filed: June 12, 1981.
COMMONWEALTH OF PENNSYLVANIA,
ALLYN D. BOOTH, APPELLANT
No. 1338 October Term, 1978, Appeal from the Judgment of Sentence of the Court of Common Pleas, Criminal Division, of Susquehanna County, No. 43 A April Term, 1977.
Peter G. Loftus, Scranton, for appellant.
Sam W. Lewis, Assistant District Attorney, Montrose, for Commonwealth, appellee.
Hester, Cavanaugh and Van der Voort, JJ. Cavanaugh, J., files a concurring opinion.
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On April 26, 1977, the Grand Jury of Susquehanna County, Pennsylvania, returned a multi-count indictment against appellant Allyn D. Booth charging him with three counts each of involuntary deviate sexual intercourse, furnishing contraband, and indecent assault and one count each of facilitating escape, obstructing administration of the law, and official oppression. Following a ten-day jury trial in August, 1977, appellant was found guilty only of obstructing administration of the law, furnishing contraband (one count) and facilitating escape.*fn1 He was acquitted of all other charges. Post-trial motions were argued and denied and in
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aggregate sentence of two to four years imprisonment was imposed. This appeal followed.
At the time of the alleged offenses, appellant was the Sheriff of Susquehanna County and warden of the county jail. Specifically, the Commonwealth averred that at divers times in January and February of 1977, appellant engaged in various sexual activities with several inmates of the jail; that he had unlawfully furnished alcohol to these individuals and permitted one of them to escape; and that he generally obstructed administration of the law and subjected the victims to official oppression by mistreating them and providing alcohol to them. The evidence supporting those charges of which appellant was ultimately convicted was as follows:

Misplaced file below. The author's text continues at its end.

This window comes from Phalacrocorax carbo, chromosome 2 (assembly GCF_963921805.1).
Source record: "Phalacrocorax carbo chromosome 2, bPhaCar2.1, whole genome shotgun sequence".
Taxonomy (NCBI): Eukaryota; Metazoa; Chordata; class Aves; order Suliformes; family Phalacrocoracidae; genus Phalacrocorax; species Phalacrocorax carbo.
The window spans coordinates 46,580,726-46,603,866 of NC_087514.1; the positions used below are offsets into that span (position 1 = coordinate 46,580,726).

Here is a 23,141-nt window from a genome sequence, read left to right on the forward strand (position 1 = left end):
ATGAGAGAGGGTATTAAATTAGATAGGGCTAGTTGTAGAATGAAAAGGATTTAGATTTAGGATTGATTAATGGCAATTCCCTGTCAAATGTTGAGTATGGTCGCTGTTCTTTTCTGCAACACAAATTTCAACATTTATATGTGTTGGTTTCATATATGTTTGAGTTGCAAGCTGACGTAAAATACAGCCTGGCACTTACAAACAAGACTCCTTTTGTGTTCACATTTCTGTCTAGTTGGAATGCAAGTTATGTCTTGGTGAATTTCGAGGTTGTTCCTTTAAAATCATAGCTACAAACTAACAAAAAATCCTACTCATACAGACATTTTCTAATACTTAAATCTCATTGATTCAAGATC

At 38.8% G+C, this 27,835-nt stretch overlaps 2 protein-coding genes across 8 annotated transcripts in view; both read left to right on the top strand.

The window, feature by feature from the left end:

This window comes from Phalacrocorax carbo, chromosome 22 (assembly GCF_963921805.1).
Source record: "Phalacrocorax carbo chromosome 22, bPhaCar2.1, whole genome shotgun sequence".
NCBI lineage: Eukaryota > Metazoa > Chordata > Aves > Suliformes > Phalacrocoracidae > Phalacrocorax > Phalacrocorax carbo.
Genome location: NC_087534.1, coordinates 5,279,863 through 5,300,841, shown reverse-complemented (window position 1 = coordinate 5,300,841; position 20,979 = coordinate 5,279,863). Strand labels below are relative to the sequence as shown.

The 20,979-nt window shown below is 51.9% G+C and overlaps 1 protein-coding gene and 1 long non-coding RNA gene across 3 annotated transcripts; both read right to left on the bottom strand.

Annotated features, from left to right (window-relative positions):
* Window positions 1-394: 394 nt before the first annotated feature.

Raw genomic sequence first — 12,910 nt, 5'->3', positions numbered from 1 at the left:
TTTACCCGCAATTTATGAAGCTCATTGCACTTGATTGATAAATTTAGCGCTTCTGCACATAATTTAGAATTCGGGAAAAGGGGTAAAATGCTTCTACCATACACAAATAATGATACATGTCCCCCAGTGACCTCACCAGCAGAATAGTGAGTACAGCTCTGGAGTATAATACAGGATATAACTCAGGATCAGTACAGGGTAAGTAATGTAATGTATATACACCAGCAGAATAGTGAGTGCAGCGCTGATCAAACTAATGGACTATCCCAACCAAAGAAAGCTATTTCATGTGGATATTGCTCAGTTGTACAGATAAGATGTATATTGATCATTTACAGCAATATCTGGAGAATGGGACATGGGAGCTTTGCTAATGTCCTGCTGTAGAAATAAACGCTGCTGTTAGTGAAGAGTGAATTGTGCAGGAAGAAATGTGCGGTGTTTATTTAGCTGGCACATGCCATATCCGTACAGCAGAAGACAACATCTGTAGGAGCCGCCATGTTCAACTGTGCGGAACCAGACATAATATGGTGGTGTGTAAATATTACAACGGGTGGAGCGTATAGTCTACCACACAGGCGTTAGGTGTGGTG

On Friday afternoon, February 4, 1977, Paul Howard Gross, age 20, was brought in custody to the Susquehanna County Jail from the Elmira Correctional Facility in New York where he had been serving a sentence for burglary. Gross was transported from New York by appellant and Police Chief Willard Collier and brought to Susquehanna County to face criminal charges pending in that jurisdiction. Appellant at first placed Gross with the general prison population, but later transferred him to the cell reserved for juvenile prisoners, which is located above the other cell blocks and adjacent to the sheriff's residential quarters. Upon his arrival at the jail, Gross complained that he was not feeling well and that he had a headache. Appellant escorted Gross to the sheriff's living quarters, located within the jail building, and gave Gross a bottle of beer which he consumed in the kitchen. Gross spent that night (Friday, 2/4/77) in the juvenile cell. The next day, appellant gave Gross breakfast in the sheriff's kitchen and left him in the livingroom watching television while he, appellant, tended to some business in town. That afternoon, appellant drove Gross to nearby Hallstead to purchase a watch. Gross was not handcuffed, shackled, or restrained in any way and was left in the car alone while appellant went into several stores. That evening, appellant furnished Gross with scotch, which
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he drank in appellant's quarters. Later, Gross was placed back in the juvenile cell but was not locked therein.